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A Quiet Place


nefilim
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A Movie Afraid to be Good:

The horror genre is an interesting subsection of cinema, as the essence of fear is not only a visceral reaction- but an effective one. Movies that are able to elicit a powerful response such as fear while only utilizing two sensory perceptions is an incredible feat that should be applauded whenever it is efficiently applied, however, the market of horror films in the current cultural climate is tepid at best.... for each masterpiece that is released in to theatres, at least 3 sub-par, barely competent films are released alongside of it: for every "Get Out" there is a "Demon House", for every "The Witch" there is a "Paranormal Activity: The Marked Ones", for every "It Follows" or "The Babadook" there is a "Ouija", a "Happy Death Day", or "Annabelle".  To say the least, the horror genre is a remarkably mixed bag.

 

Which brings us to "A Quiet Place".  High octane in concept and remarkably nuanced, "A Quiet Place"- uses fantastic visual story telling in order to communicate so much without having to dump exposition on to the audience.  The near complete absence of dialogue in the film forces the film to rely heavily on what Krasinski (as both a Director and an actor) are able to show the audience- to varying degrees of effectiveness. Yet, it is the sheer mastery of storytelling on the part of Krasinski that informs the audience of both stakes and the parameters that allow for audiences to be completely engaged with events of the film, as the comprehension of the circumstances presented maintain a facade that is hardly ever broken in order to laboriously explain things to the audience. As the film maintains a consistent glimpse in to the survival of those remaining in this brave new world, minor subtleties and details allow for the explicit extrapolation of every-day life- and as the routine of each of the characters presented becomes more and more real, so too do the characters become more inhabited.

 

The film preys upon not only the vulnerabilities of being exposed to a predator of whom you would be infinitesimally weaker than, but it also plays to fear that one may not be able to protect their own children: a fear that roots itself deeper than self-preservation in most paternal figures. Careful construction of obstacles within the paths of our protagonists create for some truly suspenseful and entirely unique segments of which- in of themselves- will stand out for years to com, with certain incidents surely to be as iconic as the famous blood-testing scene in John Carpenter's "The Thing". Personally, I feel that the crafting of certain events that occur within "A Quiet Place" are more effective and more memorable than much of the 'horror' aspects contained within Jordan Peele's "Get Out".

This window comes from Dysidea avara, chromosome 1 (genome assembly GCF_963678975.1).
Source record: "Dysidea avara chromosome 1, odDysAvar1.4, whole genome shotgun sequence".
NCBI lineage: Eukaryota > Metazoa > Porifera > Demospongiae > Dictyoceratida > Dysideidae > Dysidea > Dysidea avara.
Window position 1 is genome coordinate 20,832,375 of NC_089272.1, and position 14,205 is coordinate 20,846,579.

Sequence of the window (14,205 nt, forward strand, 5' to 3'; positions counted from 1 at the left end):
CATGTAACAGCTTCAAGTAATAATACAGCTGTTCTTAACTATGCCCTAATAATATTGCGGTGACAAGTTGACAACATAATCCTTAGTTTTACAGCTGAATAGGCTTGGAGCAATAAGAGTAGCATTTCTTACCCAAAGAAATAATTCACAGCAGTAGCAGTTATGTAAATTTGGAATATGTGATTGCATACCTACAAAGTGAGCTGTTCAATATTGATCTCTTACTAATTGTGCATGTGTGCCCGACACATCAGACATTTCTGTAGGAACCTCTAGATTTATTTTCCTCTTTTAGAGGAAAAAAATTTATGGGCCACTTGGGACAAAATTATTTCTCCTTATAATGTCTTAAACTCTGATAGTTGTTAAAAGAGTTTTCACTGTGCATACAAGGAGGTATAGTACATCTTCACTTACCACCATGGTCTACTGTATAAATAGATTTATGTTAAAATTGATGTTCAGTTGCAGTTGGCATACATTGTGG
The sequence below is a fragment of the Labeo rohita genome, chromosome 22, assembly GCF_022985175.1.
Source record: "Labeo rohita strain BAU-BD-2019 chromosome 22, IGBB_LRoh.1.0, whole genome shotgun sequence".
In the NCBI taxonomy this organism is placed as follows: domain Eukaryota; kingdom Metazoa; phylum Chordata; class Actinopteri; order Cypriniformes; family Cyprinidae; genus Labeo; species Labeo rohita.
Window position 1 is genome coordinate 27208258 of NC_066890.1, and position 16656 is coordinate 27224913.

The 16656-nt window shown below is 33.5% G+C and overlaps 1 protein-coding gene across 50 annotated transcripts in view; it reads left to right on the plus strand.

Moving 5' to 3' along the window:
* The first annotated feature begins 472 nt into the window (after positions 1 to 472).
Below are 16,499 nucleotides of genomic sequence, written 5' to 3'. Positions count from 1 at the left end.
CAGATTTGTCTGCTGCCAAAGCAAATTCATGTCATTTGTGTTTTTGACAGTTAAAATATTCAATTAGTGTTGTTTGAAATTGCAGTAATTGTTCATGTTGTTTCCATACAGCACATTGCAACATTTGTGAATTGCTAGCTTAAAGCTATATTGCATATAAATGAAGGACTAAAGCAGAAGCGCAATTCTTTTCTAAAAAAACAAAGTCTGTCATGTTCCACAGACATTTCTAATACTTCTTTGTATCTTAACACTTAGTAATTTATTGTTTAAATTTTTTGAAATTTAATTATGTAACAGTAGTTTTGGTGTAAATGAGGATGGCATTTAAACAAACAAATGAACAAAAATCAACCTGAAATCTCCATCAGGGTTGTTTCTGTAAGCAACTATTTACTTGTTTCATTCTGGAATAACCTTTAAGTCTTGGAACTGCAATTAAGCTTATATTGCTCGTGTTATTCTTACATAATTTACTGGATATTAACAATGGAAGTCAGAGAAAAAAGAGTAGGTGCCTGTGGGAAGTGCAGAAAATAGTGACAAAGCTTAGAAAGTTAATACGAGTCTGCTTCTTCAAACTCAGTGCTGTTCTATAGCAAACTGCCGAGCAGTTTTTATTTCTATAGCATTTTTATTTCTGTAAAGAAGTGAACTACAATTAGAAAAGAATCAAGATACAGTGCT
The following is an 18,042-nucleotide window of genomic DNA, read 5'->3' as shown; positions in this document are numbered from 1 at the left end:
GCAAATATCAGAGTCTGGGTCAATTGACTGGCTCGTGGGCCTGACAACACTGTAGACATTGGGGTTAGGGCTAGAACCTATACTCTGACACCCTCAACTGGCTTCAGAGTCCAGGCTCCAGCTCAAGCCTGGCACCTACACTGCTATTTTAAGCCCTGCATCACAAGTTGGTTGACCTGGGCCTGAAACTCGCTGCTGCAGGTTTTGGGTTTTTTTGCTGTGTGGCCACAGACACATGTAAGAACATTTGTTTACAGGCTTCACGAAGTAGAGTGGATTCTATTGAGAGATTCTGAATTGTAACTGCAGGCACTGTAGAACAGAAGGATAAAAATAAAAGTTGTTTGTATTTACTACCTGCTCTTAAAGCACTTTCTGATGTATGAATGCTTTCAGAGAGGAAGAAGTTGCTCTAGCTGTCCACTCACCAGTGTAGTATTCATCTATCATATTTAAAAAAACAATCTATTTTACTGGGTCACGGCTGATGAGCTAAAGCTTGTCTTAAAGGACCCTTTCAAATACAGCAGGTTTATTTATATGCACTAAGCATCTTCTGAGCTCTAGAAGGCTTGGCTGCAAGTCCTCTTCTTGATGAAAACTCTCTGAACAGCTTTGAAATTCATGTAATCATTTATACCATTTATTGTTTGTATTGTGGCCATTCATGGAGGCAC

However, the strengths of "A Quiet Place"- as numerous as they are- do not make up for some of the intrinsic and fundamental flaws that I have with the construction of the film.

 

With a 90-minute runtime, "A Quiet Place" is able to capture some very enamoring scenarios- but while the tension of each of these staged scenarios hinges upon the audience connecting with the on-screen characters, these characters have very little connectivity between themselves even remotely resembling a compelling relationship. Due to the film relying so heavily upon the silence of the characters, nuance and conflict are poorly expressed and- with regards to the main character drama- entirely lacking any sense of uncertainty, creating a paradigm that makes the audience expect everything that is going to happen.  In any instance of film, predictability is bad, however- within the confines of a horror film, and especially in a horror film- it renders nearly all tension inert.

 

The most unfortunate aspect of "A Quiet Place"- is the film's own hesitation and commitment to the type of horror film that it wants to be.  With so much delicate intention placed in to instances of horror within the film-  it is insulting for the film to have as many meaningless and unmotivated jump-scares as it currently does. Particularly within the first act, the film is littered with an abhorrent litany of people tapping each other on the shoulder- or something random falling in to frame accompanied by a loud noise- so much credence is given to superficial 'scares' that when the actual 'horror' elements of the film are brought in to play, they are merely weakened by the misfires that have been leading up to them.  Personally, I found myself getting annoyed with the film before the midway point- and if not for the solid direction in the third act of the film, I would have left the theatre in frustration. 

 

I don't know whom to blame in the instance of this shockingly mixed bag of a film. Whether it was the hesitation of the studio of not wanting to commit to a solid 30-minutes of natural escalation before hitting the audience with horror- or if it was the hesitation of John Krasinski as a Director not wanting to bore the audience (lest they forget they're in a horror film)- the end result is a film that feels not only well-crafted but is in of itself surrendering to the less competent of horror films in fear of being different and not seeing the same financial returns as a Blumhouse Project would.  The contrast between the good and the bad of this film is jarring and it creates an overall negative experience that I can not recommend to the average movie-goer. Sorry, @nefilim

 

There is good in "A Quiet Place", there is a lot of good... I just think that the concessions of the film compromised the effect as a whole- and while unfortunate, it is what it is. 

 

6/10

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